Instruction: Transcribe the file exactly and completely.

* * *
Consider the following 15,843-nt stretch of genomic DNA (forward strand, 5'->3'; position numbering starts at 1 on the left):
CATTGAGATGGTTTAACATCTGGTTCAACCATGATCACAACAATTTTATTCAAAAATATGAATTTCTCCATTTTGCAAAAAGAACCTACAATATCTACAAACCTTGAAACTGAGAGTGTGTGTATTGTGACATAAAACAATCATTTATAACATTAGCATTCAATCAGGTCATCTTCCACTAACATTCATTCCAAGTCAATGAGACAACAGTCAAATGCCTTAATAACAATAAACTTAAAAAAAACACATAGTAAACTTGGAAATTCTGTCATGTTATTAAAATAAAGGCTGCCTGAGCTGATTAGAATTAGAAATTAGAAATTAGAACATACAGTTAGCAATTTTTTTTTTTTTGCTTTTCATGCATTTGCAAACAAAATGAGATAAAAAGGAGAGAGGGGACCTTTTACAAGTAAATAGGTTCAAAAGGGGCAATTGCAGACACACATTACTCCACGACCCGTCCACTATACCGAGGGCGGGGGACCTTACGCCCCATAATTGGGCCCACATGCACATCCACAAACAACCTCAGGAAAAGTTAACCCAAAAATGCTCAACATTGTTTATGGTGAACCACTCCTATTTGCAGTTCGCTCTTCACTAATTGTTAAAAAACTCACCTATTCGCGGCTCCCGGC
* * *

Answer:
Consider the following 15,843-nt stretch of genomic DNA (forward strand, 5'->3'; position numbering starts at 1 on the left):
CATTGAGATGGTTTAACATCTGGTTCAACCATGATCACAACAATTTTATTCAAAAATATGAATTTCTCCATTTTGCAAAAAGAACCTACAATATCTACAAACCTTGAAACTGAGAGTGTGTGTATTGTGACATAAAACAATCATTTATAACATTAGCATTCAATCAGGTCATCTTCCACTAACATTCATTCCAAGTCAATGAGACAACAGTCAAATGCCTTAATAACAATAAACTTAAAAAAAACACATAGTAAACTTGGAAATTCTGTCATGTTATTAAAATAAAGGCTGCCTGAGCTGATTAGAATTAGAAATTAGAAATTAGAACATACAGTTAGCAATTTTTTTTTTTTTGCTTTTCATGCATTTGCAAACAAAATGAGATAAAAAGGAGAGAGGGGACCTTTTACAAGTAAATAGGTTCAAAAGGGGCAATTGCAGACACACATTACTCCACGACCCGTCCACTATACCGAGGGCGGGGGACCTTACGCCCCATAATTGGGCCCACATGCACATCCACAAACAACCTCAGGAAAAGTTAACCCAAAAATGCTCAACATTGTTTATGGTGAACCACTCCTATTTGCAGTTCGCTCTTCACTAATTGTTAAAAAACTCACCTATTCGCGGCTCCCGGC